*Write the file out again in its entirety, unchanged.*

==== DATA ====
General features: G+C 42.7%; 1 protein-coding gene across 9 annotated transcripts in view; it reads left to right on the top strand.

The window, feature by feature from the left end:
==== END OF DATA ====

General features: G+C 42.7%; 1 protein-coding gene across 9 annotated transcripts in view; it reads left to right on the top strand.

The window, feature by feature from the left end: